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MIT Admissions

History

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MIT’s Interesting History

Founding MIT

MIT’s founder, William Barton Rogers, was a geologist, physicist, and educator. Before founding the Institute, he was a professor, and later chairman of Faculty, in the University of Virginia. However, during the 1840s, he became increasingly upset about the lack of stimulating intellectualism in the school as well as Virginia’s perpetual dependence on slavery. In 1845, he went for a geological trip to New England and was instantly opened to the inherent differences between the south and the north. Rogers felt that the industrial and intellectual atmosphere in Boston was superior and saw its potential in fostering a new kind of education free of bigotry.

Rogers Building.jpg

In 1853 Rogers resigned from his position in the University of Virginia and he and his wife Emma moved to Massachusetts. On April 10th, 1861, the governor of Massachusetts signed an act to implement the Massachusetts Institute of Technology. Four days later, Fort Sumter was attacked signifying the beginning of the Civil War. And because of the war, construction of the Institute didn’t begin until 1863, in a landfill/ estuary area of the Back Bay. Rogers became the first president of the Institute. After Rogers’ tenure as president in 1870 came John D. Runkle, followed by Francis A. Walker in 1881. Rogers returned to MIT in 1882 to give the commencement speech but this proved to be quite taxing because he collapsed on the podium and died. His last words were recorded to be “bituminous coal.”

MIT did start out in Boston and resided there until it moved to Cambridge in 1913 where it still stands today.

The MIT Entrance Exams

The first MIT class arrived in 1865 and consisted of 15 students. Tuition was $100 (compare that to now). Back then, in order to be enrolled in the Institute, you initially needed to know arithmetic, geometry, English grammar, geography, the “rudiments of French”, and rapid and legible handwriting. These subjects were measured through entrance exams. The French and handwriting were eliminated in 1869 but the other requirements continued to be tested. Here are some examples of questions in the entrance exams. Try and see whether you know the answers:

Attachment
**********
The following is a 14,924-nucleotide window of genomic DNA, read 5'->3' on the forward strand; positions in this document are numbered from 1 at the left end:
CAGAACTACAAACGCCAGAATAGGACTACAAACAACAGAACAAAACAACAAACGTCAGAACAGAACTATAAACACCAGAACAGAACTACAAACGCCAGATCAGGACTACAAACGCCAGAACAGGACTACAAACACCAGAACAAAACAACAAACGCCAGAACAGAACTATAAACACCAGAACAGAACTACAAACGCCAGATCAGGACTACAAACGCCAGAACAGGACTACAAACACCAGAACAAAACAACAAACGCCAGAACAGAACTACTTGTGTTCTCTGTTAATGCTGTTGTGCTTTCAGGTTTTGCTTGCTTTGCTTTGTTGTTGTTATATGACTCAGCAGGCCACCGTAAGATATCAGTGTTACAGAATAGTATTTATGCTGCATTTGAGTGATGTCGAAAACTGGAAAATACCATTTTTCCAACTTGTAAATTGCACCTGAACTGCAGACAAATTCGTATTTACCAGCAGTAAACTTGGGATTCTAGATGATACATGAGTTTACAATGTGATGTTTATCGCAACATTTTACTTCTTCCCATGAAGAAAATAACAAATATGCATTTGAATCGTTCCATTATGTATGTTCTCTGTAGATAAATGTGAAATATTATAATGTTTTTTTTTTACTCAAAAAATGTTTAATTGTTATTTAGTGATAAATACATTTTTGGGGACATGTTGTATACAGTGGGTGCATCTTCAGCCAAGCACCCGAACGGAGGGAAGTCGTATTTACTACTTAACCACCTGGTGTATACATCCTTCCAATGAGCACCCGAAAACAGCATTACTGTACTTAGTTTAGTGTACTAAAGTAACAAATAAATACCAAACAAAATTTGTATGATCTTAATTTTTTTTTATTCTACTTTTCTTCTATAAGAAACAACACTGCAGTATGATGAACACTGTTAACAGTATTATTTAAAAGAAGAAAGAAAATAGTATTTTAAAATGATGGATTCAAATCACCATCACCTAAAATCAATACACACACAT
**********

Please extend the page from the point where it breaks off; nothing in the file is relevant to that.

English Questions:

      Mention any English writers, in prose or poetry, whom you have read.  
      Who is Count Bismark? Victor Emmanuel? W.E. Gladstone?
      Describe the course of the Rhine? the Danube? the Potomac?


Geometry Questions:

      Prove that the side of a regular hexagon inscribed in a circle is equal to its radius.
      Prove that the diagonal of a parallelogram divides it into two equal triangles. 


Algebra Question:

     Solve: 7x – 5y = 24, 4x – 3y = 11.


Arithmetic Questions:

    Multiply 73 thousandths by 19 hundredths. 
    What part of the month of August is 7/18 minutes?  

For more questions and to find answers to these questions click here.

MIT Songs

Tech-songs.jpg
Engrained in MIT’s history, since the nineteenth century, is the tradition of student songs (AKA Tech Songs). In the early 1900s MIT did not have any dormitories, nor did it have the type of campus life that we know today (not many student activities, clubs, or societies). In order to maintain a sort of bond between the students and the community, many wrote songs to explain the MIT experience. Amongst these songs was “Arise Ye Sons of MIT,” which has been described as MIT’s closest thing to an old alma mater. Another famous tech song is E to the U du dx, which may be considered to be one of the nerdiest chants of any university, but it is very catchy. Here are the words to our favorite Tech Cheer:
E to the U du dx, E to the X dx!
Cosine! Secant! Tangent! Sine!
3 point 1 4 1 5 9!
Integral, radical, mu dv
Slipstick, slide rule, M.I.T.
WE ARE HAPPY – TECH IS HELL
T-E-C-H-N-O-L-O-G-Y!
M.I.T. RAH! RAH! RAH!
M.I.T. RAH! RAH! RAH!
M.I.T. RAH! RAH! RAH!
Technology! Technology! Technology!


In 1903 graduate of the class of 1887, Frederic Field Bullard, compiled all of the Tech songs into a book. His hope was that new editions would continue to be written through time but sadly only a second and third edition were written after that. Click here to listen to some of the old Tech Songs.

MIT's Historical Achievements

Historically, MIT has tried to be a forerunner in innovative technology. Here are some of the technological achievements accredited to the MIT community;

  • First chemical synthesis of penicillin and Vitamin A
    Penicillin.png
  • Inertial guidance systems
  • Creating standard techniques for processing gasoline
  • Members of Project MAC, the Artificial Intelligence Laboratory, and the Tech Model Railroad Club wrote some of the early interactive computer video games like SpaceWar!
  • high speed photography
    High-speed.jpg
  • engineering radar technology (helping saving lives in WWII in 1940 and then later in cancer patients in 2000)
  • engineering magnetic core memory that made digital computers possible
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